The suite has inspired homages in a broad range of musical styles. A version featured in two albums by the British trio Emerson, Lake & Palmer incorporates elements of progressive rock, jazz and folk music (1971/2008). An electronic music adaptation by Isao Tomita was done in 1975. A heavy metal arrangement of the entire suite was released by German band Mekong Delta; another metal band, Armored Saint, utilised the “Great Gate of Kiev” theme as an introduction for the track “March of the Saint”. In 2002 electronic musician-composer Amon Tobin paraphrased “Gnomus” for the track “Back From Space” on his album Out from Out Where. In 2003 guitarist-composer Trevor Rabin released an electric guitar adaptation of “Promenade” originally intended for the Yes album Big Generator and later included on his demo album 90124. In 2005 Animusic 2 included a track entitled “Cathedral Pictures”. Based on the Emerson, Lake, & Palmer version, “Cathedral Pictures” included only the first Promenade and the final two movements from the suite. The Michael Jackson song ‘HIStory’ samples a short section of the Great Gate Of Kiev, longer version was played during HIStory World Tour finale in 1997. Re-issues of the HIStory album further changed the sample on the track.
A partial listing of orchestral arrangements of Pictures at an Exhibition:
Mikhail Tushmalov (ca. 1886; three “pictures” and four Promenades omitted: recorded by Marc Andrae and the Munich Philharmonic for BASF)
Henry Wood (1915; four Promenades omitted: recorded by Nicholas Braithwaite and the London Philharmonic for Lyrita)
Giuseppe Becce (1922; for “salon-orchestra”. No Promenades are included at all, and only some of the Pictures.)
Leonidas Leonardi (1924; published by Breitkopf & Härtel; Leonard Slatkin has “revived” a part of the Leonardi version by using Promenade III & Tuileries in his 1st “compendium” suite of “Pictures at an Exhibition”)
Lucien Cailliet (1937: recorded by Eugene Ormandy and the Philadelphia Orchestra for RCA and reissued on Biddulph)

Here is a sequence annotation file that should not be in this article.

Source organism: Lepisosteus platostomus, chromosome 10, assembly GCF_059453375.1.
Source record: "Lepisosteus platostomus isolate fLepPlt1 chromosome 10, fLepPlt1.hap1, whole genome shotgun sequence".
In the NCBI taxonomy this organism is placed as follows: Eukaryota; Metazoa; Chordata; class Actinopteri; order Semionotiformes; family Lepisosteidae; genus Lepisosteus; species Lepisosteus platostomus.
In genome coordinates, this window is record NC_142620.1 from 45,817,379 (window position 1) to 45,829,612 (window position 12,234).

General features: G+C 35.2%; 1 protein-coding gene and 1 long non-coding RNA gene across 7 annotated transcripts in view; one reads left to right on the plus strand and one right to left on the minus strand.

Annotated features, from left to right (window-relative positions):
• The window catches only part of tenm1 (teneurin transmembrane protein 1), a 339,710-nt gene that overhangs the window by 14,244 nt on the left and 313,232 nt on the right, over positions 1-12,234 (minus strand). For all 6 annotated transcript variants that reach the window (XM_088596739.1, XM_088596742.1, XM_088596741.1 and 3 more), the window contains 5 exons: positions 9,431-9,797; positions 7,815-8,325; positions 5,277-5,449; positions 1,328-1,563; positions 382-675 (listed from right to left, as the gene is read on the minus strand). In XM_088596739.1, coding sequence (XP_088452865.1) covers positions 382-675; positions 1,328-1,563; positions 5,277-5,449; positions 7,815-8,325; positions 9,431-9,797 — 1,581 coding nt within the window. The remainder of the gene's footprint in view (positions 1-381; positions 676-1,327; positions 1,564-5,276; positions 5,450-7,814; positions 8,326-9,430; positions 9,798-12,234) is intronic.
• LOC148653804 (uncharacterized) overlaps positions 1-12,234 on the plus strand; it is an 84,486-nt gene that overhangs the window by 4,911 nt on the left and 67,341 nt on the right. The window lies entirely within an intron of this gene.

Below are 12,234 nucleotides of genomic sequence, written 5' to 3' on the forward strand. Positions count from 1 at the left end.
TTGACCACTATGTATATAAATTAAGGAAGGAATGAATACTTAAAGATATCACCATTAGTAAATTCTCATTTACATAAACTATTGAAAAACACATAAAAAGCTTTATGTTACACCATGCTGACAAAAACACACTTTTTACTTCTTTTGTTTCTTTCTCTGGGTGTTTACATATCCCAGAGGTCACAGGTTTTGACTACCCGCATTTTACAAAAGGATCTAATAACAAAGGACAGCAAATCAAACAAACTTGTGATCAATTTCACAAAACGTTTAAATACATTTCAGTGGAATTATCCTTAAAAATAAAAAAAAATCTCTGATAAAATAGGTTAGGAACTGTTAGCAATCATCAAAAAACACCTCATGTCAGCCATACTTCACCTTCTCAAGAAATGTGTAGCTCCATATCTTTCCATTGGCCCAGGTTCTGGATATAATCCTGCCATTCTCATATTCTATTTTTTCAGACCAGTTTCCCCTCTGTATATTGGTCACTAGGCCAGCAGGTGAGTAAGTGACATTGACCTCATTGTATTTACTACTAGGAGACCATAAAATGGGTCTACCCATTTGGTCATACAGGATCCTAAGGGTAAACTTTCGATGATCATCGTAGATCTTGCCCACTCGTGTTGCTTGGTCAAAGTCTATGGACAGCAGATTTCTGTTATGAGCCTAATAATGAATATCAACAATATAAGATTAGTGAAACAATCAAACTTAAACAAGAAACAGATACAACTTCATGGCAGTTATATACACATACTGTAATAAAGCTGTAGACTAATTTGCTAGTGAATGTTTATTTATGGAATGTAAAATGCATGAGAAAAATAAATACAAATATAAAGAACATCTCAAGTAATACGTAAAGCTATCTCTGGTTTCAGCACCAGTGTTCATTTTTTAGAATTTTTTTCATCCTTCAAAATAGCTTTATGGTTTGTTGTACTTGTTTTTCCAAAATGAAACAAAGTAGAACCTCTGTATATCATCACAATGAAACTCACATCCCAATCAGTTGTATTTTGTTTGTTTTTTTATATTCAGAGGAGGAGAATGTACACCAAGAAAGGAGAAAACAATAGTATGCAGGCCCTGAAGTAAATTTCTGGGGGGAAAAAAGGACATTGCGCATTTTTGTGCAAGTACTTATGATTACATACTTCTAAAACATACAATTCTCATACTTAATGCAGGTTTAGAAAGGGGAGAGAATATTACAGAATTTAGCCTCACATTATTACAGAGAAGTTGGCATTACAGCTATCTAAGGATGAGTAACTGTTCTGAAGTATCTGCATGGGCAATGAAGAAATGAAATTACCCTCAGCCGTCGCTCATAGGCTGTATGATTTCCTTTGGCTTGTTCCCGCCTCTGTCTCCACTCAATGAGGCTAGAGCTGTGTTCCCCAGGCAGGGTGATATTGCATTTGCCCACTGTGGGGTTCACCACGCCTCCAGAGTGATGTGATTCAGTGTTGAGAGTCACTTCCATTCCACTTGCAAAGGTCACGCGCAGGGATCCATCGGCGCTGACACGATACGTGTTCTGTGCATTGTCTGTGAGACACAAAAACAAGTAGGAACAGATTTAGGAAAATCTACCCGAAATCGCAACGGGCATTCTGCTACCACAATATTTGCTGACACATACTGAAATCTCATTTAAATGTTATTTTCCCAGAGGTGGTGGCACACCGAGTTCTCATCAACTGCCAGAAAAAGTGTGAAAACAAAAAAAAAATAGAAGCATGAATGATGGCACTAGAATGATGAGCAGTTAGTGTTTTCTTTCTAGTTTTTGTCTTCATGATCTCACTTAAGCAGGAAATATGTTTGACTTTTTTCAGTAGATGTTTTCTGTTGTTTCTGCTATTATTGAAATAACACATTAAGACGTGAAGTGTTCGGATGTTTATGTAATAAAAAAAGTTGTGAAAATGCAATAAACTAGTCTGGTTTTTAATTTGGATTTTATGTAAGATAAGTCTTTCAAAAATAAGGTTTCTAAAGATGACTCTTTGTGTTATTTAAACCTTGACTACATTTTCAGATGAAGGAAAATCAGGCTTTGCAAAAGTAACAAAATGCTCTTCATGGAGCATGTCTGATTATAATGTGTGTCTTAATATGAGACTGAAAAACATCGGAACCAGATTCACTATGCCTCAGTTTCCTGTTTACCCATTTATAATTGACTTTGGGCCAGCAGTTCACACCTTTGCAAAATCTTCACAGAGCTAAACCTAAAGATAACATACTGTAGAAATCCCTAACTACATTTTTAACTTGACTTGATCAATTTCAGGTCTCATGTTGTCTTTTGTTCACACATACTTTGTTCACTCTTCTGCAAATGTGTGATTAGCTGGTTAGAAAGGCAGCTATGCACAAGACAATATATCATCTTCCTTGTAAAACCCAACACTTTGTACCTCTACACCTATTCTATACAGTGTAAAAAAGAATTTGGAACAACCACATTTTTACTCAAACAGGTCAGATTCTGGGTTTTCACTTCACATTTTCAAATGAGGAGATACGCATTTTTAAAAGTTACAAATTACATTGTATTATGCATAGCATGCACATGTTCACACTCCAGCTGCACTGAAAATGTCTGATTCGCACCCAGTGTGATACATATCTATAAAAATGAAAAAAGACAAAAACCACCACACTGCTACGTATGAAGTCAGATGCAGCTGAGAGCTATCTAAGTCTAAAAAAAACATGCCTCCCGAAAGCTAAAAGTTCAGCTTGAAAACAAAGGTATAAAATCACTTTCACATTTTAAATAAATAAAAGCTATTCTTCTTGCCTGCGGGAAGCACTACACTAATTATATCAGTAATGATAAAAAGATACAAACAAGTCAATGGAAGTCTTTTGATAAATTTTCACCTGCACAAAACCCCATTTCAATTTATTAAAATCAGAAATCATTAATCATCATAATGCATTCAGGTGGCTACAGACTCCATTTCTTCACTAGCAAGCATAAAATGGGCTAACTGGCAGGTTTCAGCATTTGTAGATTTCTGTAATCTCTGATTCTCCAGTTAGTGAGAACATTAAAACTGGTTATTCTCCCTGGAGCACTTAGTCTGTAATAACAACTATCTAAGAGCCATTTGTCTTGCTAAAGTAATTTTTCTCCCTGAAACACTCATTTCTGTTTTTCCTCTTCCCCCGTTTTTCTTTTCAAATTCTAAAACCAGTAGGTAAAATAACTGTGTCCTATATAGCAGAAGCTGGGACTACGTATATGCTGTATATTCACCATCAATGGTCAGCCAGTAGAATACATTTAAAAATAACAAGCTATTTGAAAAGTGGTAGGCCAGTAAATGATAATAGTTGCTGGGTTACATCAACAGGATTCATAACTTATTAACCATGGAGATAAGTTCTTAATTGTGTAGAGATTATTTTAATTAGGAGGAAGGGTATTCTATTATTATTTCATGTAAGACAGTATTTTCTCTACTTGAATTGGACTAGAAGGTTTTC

Leopold Stokowski (1939; third Promenade, Tuileries, fifth Promenade and Limoges omitted. Three recordings conducted by Stokowski himself: with the Philadelphia Orchestra, All-American Youth Orchestra, and New Philharmonia. His arrangement has also been recorded by Matthias Bamert, Jose Serebrier, Oliver Knussen, Gennadi Rozhdestvensky, James Sedares and Kazuki Yamada)
Walter Goehr (1942; Gnomus omitted; includes a subsidiary part for piano)
Sergei Gorchakov (1954: recorded by Kurt Masur and the London Philharmonic for Teldec; Also recorded with Karl Anton Rickenbacher, conducting the Cracow Radio Symphony, for the RCA Records. A live 1980 performance by the Leningrad Academic Symphony Orchestra under Konstantin Simeonov was recorded by Melodya.)
Nikolai Golovanov (A heavily edited version of Ravel’s orchestration in which Golovanov omits all but the first of the Promenades was recorded for Melodya)
Lawrence Leonard (1977; for piano and orchestra; recorded by Tamas Ungar, piano, with Geoffrey Simon and the Philharmonia Orchestra for Cala)
Vladimir Ashkenazy (1982: recorded by Ashkenazy and the Philharmonia Orchestra for Decca/London)
An arrangement of “Promenade” is used as the main theme to the British sitcom The New Statesman.
During Season 2, Episode 9 of the animated sitcom, BoJack Horseman, “Promenade” plays in the background of Princess Carolyn’s daydream.
“Promenade” is featured as part of the soundtrack to the educational physics game series The Incredible Machine (series) under the title “Pictures (at an Exhibition)”.
In the 1991 film Cape Fear, the music of was heavily influenced by several portions of Mussorgsky’s work, although it was credited to composer Bernard Herrmann and reworked by fellow composer Elmer Bernstein.